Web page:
In this case, Borley originally entitled her action as a ―Motion to Divide Omitted Asset.‖ However, it quickly became apparent from Borley's arguments in front of the magistrate court that she was arguing either (1) that the assets were omitted from the Agreement or (2) that the assets should have been divided pursuant to Section 4 of the Agreement. Thus, despite the fact that the motion was presented solely as a motion to divide an omitted asset, as in any civil case, a mislabeled claim may be treated according to its substance. Carroll v. MBNA America Bank, 148 Idaho 261, 268, 220 P.3d 1080, 1087 (2009). Additionally, both the magistrate court and the district court, at least in part, analyzed the action as arising out of the contract between the parties. Neither Smith nor Borley objected to the magistrate's treatment of the case as arising out of the Agreement.
In its Decree, the magistrate court specifically approved the Agreement. It certainly had the jurisdiction to do so under Idaho Code section 32-713, which provides that the court, in rendering a decree of divorce, must make an appropriate order for the disposition of the community property. The court has the power under Idaho Code sections 1-1603 and 1-1901, to enforce its orders. In this case, because we find that the assets in question―the convertible notes and stock allocations―were community property at the time of the divorce and divided pursuant to the Agreement, the magistrate court had jurisdiction to interpret and enforce the terms of the Agreement. This case, like Spencer, does not involve the situation where assets were not encompassed within the order dividing the community property, necessitating the institution of the separate contract action, 115 Idaho at 344, 766 P.2d at 1225. Here, the thrust of the inquiry below was primarily directed toward interpreting the court-approved Agreement to determine whether the assets in question were divided therein. We have found that to be the case so there is no need for the parties to seek relief in a separate contract action.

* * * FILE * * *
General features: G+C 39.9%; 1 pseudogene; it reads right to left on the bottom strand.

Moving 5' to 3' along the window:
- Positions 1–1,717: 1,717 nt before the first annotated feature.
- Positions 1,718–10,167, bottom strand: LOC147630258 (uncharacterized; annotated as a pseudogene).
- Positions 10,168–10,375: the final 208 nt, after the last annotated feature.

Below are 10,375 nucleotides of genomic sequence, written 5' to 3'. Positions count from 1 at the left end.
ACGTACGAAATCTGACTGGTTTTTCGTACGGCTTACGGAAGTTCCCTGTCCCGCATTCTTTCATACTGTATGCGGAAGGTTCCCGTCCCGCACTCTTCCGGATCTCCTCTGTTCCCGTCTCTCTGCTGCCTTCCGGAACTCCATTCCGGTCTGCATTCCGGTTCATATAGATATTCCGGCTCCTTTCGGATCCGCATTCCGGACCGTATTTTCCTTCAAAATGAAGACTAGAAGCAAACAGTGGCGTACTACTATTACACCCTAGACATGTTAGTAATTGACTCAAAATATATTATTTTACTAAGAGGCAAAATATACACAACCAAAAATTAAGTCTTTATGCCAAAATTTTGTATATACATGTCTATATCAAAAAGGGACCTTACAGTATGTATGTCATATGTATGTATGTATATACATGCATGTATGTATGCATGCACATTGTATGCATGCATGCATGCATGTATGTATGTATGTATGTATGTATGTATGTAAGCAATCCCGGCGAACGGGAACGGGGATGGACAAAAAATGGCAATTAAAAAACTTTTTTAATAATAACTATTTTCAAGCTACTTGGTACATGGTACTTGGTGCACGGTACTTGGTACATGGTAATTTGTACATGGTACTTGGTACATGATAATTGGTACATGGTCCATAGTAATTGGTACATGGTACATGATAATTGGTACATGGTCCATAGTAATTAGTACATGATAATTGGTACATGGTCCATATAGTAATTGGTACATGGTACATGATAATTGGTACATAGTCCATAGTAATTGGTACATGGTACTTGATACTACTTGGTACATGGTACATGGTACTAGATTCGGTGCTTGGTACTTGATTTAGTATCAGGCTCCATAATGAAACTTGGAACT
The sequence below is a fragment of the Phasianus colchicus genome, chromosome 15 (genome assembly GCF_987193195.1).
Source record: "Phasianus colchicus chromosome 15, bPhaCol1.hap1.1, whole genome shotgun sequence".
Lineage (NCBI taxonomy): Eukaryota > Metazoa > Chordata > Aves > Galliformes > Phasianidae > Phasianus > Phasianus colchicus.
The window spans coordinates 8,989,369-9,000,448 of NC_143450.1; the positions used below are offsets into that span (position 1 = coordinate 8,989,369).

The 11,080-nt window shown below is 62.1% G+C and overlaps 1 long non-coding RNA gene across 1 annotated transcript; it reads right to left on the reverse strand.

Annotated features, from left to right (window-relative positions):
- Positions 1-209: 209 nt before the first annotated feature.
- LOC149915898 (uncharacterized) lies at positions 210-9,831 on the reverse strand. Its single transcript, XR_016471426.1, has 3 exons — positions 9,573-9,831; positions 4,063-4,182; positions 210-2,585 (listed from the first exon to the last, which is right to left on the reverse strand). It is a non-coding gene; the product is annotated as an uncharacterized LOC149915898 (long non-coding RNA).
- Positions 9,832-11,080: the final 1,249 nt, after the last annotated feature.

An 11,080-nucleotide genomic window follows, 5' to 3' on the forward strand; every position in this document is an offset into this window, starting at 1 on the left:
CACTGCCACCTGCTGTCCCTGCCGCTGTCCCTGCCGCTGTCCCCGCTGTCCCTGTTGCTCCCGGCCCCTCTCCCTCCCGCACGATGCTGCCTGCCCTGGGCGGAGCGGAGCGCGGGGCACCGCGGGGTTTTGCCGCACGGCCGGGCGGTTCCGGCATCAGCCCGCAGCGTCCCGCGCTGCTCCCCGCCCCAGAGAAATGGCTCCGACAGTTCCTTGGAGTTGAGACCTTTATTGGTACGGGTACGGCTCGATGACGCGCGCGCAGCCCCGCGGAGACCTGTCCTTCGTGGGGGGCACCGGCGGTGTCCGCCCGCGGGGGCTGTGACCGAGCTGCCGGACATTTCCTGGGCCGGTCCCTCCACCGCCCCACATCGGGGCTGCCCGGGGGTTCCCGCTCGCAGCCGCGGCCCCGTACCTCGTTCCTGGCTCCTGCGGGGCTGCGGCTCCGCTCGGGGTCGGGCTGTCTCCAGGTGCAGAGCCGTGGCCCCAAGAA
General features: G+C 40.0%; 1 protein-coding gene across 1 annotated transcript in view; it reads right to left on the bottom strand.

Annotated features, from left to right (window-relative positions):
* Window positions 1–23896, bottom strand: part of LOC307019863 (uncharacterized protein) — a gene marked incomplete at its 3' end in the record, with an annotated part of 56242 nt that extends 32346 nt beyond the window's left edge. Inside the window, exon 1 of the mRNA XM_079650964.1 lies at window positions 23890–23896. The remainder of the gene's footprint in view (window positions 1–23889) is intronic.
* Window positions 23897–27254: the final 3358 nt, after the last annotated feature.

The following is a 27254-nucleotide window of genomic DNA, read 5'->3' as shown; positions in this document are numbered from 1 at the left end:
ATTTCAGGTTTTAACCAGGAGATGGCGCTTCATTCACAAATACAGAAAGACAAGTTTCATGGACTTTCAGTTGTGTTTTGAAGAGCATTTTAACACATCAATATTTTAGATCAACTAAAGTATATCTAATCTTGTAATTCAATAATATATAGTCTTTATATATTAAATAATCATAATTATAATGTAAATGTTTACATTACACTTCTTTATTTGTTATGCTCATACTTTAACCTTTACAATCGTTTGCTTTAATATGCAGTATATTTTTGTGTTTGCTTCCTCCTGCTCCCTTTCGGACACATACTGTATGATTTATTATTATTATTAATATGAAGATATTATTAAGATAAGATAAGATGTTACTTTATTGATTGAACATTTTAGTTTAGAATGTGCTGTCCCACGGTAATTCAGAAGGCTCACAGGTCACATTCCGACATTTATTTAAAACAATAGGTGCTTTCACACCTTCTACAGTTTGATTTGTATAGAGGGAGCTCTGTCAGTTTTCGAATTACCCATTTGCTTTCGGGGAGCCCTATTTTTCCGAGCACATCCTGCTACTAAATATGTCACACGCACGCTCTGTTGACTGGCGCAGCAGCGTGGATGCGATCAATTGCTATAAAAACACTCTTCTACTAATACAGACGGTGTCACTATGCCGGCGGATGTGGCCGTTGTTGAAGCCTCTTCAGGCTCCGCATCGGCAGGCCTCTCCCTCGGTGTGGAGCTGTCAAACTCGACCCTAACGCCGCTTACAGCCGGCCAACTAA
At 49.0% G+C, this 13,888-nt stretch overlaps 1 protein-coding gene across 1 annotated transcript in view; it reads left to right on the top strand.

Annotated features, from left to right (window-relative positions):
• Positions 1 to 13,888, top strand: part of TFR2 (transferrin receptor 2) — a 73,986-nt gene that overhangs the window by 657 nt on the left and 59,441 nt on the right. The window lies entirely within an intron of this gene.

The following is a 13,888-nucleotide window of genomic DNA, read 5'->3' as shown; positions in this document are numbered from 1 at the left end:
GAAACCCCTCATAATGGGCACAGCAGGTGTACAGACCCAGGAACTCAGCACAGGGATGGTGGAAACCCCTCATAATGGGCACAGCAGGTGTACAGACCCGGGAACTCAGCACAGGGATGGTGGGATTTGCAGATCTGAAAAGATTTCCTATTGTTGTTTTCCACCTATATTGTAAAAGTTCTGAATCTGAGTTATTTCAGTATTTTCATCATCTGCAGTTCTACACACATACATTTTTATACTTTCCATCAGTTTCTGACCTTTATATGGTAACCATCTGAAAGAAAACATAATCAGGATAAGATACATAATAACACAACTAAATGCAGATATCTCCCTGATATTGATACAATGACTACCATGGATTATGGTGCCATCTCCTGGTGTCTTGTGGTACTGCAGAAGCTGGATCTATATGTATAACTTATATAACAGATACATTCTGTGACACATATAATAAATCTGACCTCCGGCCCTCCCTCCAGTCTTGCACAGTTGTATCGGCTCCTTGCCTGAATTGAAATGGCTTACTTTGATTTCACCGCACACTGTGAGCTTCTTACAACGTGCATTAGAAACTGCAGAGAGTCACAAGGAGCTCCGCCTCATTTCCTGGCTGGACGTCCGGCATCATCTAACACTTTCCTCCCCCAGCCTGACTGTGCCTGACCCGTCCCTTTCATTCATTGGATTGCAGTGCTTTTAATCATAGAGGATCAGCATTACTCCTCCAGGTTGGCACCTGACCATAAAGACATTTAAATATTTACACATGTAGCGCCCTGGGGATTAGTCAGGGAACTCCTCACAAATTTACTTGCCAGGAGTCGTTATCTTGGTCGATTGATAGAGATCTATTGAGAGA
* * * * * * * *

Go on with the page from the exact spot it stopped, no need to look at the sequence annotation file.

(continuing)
D. Status of the Notes and Stock
We next consider whether the parties had a community interest in the convertible notes and/or stock allocations and, if so, whether that community interest was divided under the terms of the Agreement. Smith argues that both the stock allocations and the convertible notes were awarded to him as his separate property under Paragraph 13 of the Agreement. Borley, on the other hand, argues that the convertible notes and stock allocations were community property to be shared equally between the parties under Paragraph 4 of the Agreement, or in the alternative, are omitted community assets that were unintentionally left undivided in the Agreement.
When considering the parties' arguments as to the convertible notes, the magistrate court held that the notes were not ―an omitted asset, but rather [were] controlled by paragraph four [of the property settlement agreement] under the division of retirement benefit and specifically under amounts to be received from United Airlines.‖ Thus, the magistrate court recognized that Borley held a community interest in the notes, but ...